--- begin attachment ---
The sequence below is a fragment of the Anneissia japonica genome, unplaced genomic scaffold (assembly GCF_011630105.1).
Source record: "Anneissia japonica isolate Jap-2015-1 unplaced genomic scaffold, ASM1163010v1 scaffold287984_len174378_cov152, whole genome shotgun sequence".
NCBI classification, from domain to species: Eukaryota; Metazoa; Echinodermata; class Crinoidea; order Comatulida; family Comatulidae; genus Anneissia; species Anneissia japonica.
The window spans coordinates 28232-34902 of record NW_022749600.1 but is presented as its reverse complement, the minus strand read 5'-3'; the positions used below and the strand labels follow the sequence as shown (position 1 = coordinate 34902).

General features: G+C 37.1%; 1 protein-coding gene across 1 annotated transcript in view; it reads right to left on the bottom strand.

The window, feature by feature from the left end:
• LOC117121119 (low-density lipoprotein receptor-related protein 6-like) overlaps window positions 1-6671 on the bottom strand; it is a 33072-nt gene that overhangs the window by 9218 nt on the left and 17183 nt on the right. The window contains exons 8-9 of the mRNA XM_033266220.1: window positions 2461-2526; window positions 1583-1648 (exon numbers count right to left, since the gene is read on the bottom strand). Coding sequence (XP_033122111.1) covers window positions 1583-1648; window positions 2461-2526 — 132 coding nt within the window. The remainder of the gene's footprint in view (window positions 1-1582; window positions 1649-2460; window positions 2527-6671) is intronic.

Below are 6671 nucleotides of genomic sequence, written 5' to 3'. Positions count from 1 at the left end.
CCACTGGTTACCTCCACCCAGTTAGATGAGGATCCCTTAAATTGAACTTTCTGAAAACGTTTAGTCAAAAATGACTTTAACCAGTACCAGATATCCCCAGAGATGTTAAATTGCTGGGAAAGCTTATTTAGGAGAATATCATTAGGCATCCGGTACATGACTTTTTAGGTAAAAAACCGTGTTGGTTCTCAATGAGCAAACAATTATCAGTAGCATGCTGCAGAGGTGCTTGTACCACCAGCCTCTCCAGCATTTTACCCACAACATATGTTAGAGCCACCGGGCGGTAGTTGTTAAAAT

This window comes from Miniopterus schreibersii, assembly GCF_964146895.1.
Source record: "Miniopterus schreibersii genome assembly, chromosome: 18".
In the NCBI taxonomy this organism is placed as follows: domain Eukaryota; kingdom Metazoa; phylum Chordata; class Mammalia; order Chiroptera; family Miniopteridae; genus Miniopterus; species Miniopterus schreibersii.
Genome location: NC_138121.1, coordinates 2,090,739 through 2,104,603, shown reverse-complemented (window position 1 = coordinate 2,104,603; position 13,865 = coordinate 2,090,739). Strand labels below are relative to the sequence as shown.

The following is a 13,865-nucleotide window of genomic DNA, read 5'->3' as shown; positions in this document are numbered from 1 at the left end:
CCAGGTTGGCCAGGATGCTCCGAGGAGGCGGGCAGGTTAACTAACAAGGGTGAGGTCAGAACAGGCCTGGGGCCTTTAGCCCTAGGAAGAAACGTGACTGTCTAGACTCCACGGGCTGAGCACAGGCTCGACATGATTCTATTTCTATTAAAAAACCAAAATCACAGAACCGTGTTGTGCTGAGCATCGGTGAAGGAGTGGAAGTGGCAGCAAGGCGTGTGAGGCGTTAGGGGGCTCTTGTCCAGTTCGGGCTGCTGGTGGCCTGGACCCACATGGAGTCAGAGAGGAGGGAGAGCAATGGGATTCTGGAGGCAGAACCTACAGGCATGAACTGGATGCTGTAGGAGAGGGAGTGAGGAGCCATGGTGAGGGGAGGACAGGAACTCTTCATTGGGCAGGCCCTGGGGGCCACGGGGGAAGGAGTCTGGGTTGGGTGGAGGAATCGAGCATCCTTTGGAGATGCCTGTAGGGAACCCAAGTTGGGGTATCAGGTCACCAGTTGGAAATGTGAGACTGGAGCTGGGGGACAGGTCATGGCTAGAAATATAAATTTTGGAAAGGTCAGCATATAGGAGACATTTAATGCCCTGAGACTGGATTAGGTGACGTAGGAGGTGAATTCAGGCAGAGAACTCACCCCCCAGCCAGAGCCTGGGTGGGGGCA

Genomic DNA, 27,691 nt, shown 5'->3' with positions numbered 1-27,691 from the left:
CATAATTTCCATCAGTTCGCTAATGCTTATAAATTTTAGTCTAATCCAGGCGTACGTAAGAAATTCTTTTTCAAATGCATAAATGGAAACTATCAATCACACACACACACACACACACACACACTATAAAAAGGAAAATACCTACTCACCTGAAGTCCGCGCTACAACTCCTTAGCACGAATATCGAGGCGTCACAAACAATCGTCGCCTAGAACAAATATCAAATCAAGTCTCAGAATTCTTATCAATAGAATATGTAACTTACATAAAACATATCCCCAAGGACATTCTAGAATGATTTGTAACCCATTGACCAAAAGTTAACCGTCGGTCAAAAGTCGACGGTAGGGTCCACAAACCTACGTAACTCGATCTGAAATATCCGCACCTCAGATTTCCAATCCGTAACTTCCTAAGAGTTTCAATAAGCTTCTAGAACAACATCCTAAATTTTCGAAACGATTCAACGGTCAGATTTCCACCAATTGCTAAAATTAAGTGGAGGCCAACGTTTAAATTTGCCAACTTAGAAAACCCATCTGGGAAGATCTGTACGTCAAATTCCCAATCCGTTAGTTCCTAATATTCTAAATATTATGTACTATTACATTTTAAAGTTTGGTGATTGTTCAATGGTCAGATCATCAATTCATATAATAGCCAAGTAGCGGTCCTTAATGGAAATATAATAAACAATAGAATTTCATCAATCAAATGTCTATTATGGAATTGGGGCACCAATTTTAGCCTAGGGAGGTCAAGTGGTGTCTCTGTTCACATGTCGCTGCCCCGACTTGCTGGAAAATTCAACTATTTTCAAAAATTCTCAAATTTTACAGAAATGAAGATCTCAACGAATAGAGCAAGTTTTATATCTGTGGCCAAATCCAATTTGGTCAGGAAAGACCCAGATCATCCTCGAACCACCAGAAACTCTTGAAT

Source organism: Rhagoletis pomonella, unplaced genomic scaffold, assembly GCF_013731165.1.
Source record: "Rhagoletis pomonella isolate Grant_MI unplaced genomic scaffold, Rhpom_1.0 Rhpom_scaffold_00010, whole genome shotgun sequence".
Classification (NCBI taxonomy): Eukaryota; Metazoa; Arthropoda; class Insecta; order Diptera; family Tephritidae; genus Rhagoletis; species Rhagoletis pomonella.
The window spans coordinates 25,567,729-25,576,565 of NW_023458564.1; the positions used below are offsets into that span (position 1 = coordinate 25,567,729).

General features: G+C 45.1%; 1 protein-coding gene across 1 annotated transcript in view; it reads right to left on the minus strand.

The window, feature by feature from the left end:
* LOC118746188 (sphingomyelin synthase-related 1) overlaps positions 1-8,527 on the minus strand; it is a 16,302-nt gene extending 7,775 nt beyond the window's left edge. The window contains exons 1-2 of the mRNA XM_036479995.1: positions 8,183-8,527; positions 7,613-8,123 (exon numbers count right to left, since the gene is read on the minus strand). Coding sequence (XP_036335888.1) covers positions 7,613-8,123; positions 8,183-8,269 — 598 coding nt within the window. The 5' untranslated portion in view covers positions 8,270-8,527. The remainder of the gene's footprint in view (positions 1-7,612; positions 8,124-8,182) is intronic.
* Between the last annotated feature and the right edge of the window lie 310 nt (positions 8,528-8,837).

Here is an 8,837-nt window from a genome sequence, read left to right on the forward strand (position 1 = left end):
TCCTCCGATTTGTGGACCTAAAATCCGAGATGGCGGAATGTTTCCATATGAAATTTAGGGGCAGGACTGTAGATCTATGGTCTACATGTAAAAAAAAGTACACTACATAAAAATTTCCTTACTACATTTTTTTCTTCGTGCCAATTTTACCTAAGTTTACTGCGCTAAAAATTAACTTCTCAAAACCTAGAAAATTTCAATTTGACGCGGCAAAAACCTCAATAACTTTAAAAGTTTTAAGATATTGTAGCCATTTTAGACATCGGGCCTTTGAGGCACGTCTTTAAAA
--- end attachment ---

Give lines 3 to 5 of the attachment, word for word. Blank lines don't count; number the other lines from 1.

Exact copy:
NCBI classification, from domain to species: Eukaryota; Metazoa; Echinodermata; class Crinoidea; order Comatulida; family Comatulidae; genus Anneissia; species Anneissia japonica.
The window spans coordinates 28232-34902 of record NW_022749600.1 but is presented as its reverse complement, the minus strand read 5'-3'; the positions used below and the strand labels follow the sequence as shown (position 1 = coordinate 34902).

General features: G+C 37.1%; 1 protein-coding gene across 1 annotated transcript in view; it reads right to left on the bottom strand.